Written by Graham Cutbill-White
To make sure that you’ve done everything possible to get ready, here are some handy driving test tips on what to focus on before the day arrives and what to expect during your driving test.
You’re bound to be feeling nervous because taking your practical test It’s an important moment in our lives and so the best way to ensure everything goes smoothly is to be properly prepared.
The waiting time for a driving test can vary dramatically depending on where you live so you could end up waiting a number of weeks. It’s important that you don’t waste this time and use it to your advantage.
Obviously, before you can start preparing for the practical test you have to make sure you’ve booked it. Your instructor will be the best judge of how ready you are and when you both agree you can select a date.
To book your driving test you will need your driving licence number and a credit or debit card. A standard car practical test will cost you £62 for a weekday test and £75 for one in the evening, at the weekend or a bank holiday.
It’s important to pick the right time of day you take your test. Having quieter roads in the middle of the morning or afternoon can be a big advantage to nervous drivers.
It’s always best to avoid rush hour as this can add unnecessary stress on the big day.
You may find that you have to wait a while for your exam but you if you feel you’re ready, you can find an earlier slot if someone else has cancelled theirs.
After choosing your test date, you’ll have a few weeks to get that last little bit of practice in. You might find that you’ve reached the point where you don’t want to pay for an instructor anymore but that’s no reason to stop practicing.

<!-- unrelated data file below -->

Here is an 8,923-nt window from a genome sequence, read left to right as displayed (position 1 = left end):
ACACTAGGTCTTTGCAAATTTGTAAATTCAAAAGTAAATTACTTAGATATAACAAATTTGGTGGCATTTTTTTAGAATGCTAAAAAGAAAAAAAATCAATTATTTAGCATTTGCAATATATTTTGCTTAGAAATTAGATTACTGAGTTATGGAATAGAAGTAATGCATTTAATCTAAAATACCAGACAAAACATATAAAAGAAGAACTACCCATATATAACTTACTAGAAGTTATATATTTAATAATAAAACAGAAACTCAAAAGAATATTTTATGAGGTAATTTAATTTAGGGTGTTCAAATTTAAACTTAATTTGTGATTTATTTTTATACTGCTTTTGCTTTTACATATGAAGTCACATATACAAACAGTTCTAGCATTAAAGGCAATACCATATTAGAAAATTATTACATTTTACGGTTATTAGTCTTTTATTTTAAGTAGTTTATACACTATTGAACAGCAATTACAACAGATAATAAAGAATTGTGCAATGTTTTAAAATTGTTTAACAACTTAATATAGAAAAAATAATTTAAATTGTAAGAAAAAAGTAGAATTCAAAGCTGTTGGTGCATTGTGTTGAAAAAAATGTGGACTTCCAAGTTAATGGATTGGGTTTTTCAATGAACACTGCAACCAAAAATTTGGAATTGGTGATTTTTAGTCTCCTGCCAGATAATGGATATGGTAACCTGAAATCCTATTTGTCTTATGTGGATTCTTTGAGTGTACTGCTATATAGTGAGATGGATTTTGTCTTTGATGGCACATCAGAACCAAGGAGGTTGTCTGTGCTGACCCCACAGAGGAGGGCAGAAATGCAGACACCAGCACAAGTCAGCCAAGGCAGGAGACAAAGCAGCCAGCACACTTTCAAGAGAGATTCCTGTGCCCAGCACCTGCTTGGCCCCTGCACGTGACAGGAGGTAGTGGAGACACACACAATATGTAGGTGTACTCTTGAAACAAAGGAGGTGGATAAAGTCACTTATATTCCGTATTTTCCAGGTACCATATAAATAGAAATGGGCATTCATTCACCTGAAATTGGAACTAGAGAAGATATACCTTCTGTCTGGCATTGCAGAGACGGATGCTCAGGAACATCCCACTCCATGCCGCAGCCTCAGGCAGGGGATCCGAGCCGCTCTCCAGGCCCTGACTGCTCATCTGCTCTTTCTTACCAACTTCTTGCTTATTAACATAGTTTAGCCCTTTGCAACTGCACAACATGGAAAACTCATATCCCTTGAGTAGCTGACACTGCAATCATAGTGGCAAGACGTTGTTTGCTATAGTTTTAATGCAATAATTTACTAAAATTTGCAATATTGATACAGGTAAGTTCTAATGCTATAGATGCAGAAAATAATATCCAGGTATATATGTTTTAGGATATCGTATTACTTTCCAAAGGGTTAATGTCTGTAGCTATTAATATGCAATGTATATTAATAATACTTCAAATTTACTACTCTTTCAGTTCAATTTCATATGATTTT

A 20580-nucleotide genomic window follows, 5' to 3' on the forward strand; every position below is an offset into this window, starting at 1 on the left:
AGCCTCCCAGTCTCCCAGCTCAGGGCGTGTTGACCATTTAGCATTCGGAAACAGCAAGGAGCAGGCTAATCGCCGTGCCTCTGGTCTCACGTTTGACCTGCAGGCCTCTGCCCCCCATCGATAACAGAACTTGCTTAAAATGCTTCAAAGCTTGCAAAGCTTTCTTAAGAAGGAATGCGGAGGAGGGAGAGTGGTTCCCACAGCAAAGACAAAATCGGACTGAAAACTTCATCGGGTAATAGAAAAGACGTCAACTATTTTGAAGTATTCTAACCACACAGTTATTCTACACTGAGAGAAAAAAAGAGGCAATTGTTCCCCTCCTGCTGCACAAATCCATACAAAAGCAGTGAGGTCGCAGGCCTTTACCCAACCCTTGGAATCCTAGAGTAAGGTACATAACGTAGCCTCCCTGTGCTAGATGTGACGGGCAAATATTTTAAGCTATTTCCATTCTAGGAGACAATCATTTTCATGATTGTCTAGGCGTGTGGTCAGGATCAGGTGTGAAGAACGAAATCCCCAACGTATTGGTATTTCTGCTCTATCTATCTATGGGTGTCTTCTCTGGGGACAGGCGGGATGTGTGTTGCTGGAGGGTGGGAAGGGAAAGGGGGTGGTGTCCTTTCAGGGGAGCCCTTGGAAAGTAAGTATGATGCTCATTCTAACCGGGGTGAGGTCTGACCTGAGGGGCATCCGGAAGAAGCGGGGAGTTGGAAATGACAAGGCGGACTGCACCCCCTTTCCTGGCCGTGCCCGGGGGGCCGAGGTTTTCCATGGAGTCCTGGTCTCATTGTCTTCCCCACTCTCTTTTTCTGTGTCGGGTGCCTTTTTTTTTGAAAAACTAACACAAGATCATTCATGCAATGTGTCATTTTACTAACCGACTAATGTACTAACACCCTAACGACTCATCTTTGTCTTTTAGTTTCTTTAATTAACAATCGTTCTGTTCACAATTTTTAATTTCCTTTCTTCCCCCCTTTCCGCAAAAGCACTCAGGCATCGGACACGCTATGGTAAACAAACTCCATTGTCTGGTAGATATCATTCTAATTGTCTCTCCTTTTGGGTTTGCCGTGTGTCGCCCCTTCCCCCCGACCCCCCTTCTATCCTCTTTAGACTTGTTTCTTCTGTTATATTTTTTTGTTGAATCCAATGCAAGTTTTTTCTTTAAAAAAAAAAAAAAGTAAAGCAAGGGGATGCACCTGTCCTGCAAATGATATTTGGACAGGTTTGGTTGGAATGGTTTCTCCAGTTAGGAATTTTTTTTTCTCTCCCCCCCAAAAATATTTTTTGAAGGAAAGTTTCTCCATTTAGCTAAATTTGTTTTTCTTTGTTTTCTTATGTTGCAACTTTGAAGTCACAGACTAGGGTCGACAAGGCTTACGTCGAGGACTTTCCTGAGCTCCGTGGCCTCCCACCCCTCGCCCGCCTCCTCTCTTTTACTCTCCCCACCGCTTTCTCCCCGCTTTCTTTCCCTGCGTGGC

If you’re lucky enough to have your own car or have cars for learners to practice in, you should try to get as much experience in as possible before your test.
It’s the best way to practice what you’ve learnt with your instructor and you’re more likely to feel relaxed driving with a friend or family member.
Remember that as a learner you must be accompanied by a qualified driver, over the age of 21 who has at least 3 years of driving experience.
No matter whose car you’re practicing in, if you’re on a public road you must have insurance. As a learner driver, you might find that getting added to an existing policy belonging to your parents or a friend can be extremely costly.
You’ve already had to pay for hours and driving lessons and over £60 for your driving test, so the last thing you want to do is pay more than you need to.
A great way to get comprehensive cover while you’re driving is to get a temporary policy specially designed for learner drivers. It’s flexible insurance that works around your schedule.
Policies are available from 1 day to 3 months so however long you’re waiting to take your test, you only have to pay for cover you need.
A short-term policy could not only save you money but as a standalone policy, it won’t affect the vehicle owner’s existing insurance.
Their premiums will stay the same and if you have an accident while driving, they won’t lose their No Claims Discount. Find out how temporary learner driver insurance can help you.
There’s no avoiding the fact that your driving test is important and anything important is bound to cause nerves, especially if your’re a first time driving test taker. You have to try and o remember is that everyone gets nervous and it’s completely normal.
While you might not be able to completely rid yourself of nerves, there are ways you can control them. The first and easiest way is preparation.
If you know the area you’re taking your practical test in then you should try to familiarise with the roads before your test.
Getting to know the area means you can practice and stretches of roads you struggle with and learn how other drivers act when faced with a particular obstacle like a large roundabout.